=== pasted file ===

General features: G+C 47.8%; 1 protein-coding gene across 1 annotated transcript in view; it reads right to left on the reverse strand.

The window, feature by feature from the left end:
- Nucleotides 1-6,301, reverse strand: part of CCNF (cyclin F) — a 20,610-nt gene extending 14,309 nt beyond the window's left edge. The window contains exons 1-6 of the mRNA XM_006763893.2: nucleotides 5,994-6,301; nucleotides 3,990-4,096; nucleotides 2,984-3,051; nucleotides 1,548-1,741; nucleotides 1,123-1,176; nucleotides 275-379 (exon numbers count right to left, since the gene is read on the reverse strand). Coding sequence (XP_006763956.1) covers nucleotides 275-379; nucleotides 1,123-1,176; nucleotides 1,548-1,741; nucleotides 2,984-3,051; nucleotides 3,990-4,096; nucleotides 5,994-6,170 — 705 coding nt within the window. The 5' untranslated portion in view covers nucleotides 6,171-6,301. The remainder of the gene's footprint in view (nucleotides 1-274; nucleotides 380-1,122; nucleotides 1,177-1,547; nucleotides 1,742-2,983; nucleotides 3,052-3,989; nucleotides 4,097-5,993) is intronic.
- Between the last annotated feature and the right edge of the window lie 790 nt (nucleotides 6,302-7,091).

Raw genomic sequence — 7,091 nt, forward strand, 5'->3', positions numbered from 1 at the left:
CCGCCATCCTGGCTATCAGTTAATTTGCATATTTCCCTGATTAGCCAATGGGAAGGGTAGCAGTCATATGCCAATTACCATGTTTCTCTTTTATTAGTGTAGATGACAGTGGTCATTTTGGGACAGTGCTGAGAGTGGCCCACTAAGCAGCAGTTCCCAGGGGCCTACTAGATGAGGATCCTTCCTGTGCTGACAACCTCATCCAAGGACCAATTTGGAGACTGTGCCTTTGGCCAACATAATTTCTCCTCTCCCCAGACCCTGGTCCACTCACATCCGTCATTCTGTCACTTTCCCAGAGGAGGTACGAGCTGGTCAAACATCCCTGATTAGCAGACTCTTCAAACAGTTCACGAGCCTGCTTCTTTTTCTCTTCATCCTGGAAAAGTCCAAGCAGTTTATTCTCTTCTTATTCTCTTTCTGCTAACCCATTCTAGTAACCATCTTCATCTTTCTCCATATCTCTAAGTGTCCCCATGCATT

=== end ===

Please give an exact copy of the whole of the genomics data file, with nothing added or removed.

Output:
General features: G+C 47.8%; 1 protein-coding gene across 1 annotated transcript in view; it reads right to left on the reverse strand.

The window, feature by feature from the left end:
- Nucleotides 1-6,301, reverse strand: part of CCNF (cyclin F) — a 20,610-nt gene extending 14,309 nt beyond the window's left edge. The window contains exons 1-6 of the mRNA XM_006763893.2: nucleotides 5,994-6,301; nucleotides 3,990-4,096; nucleotides 2,984-3,051; nucleotides 1,548-1,741; nucleotides 1,123-1,176; nucleotides 275-379 (exon numbers count right to left, since the gene is read on the reverse strand). Coding sequence (XP_006763956.1) covers nucleotides 275-379; nucleotides 1,123-1,176; nucleotides 1,548-1,741; nucleotides 2,984-3,051; nucleotides 3,990-4,096; nucleotides 5,994-6,170 — 705 coding nt within the window. The 5' untranslated portion in view covers nucleotides 6,171-6,301. The remainder of the gene's footprint in view (nucleotides 1-274; nucleotides 380-1,122; nucleotides 1,177-1,547; nucleotides 1,742-2,983; nucleotides 3,052-3,989; nucleotides 4,097-5,993) is intronic.
- Between the last annotated feature and the right edge of the window lie 790 nt (nucleotides 6,302-7,091).

Raw genomic sequence — 7,091 nt, forward strand, 5'->3', positions numbered from 1 at the left:
CCGCCATCCTGGCTATCAGTTAATTTGCATATTTCCCTGATTAGCCAATGGGAAGGGTAGCAGTCATATGCCAATTACCATGTTTCTCTTTTATTAGTGTAGATGACAGTGGTCATTTTGGGACAGTGCTGAGAGTGGCCCACTAAGCAGCAGTTCCCAGGGGCCTACTAGATGAGGATCCTTCCTGTGCTGACAACCTCATCCAAGGACCAATTTGGAGACTGTGCCTTTGGCCAACATAATTTCTCCTCTCCCCAGACCCTGGTCCACTCACATCCGTCATTCTGTCACTTTCCCAGAGGAGGTACGAGCTGGTCAAACATCCCTGATTAGCAGACTCTTCAAACAGTTCACGAGCCTGCTTCTTTTTCTCTTCATCCTGGAAAAGTCCAAGCAGTTTATTCTCTTCTTATTCTCTTTCTGCTAACCCATTCTAGTAACCATCTTCATCTTTCTCCATATCTCTAAGTGTCCCCATGCATT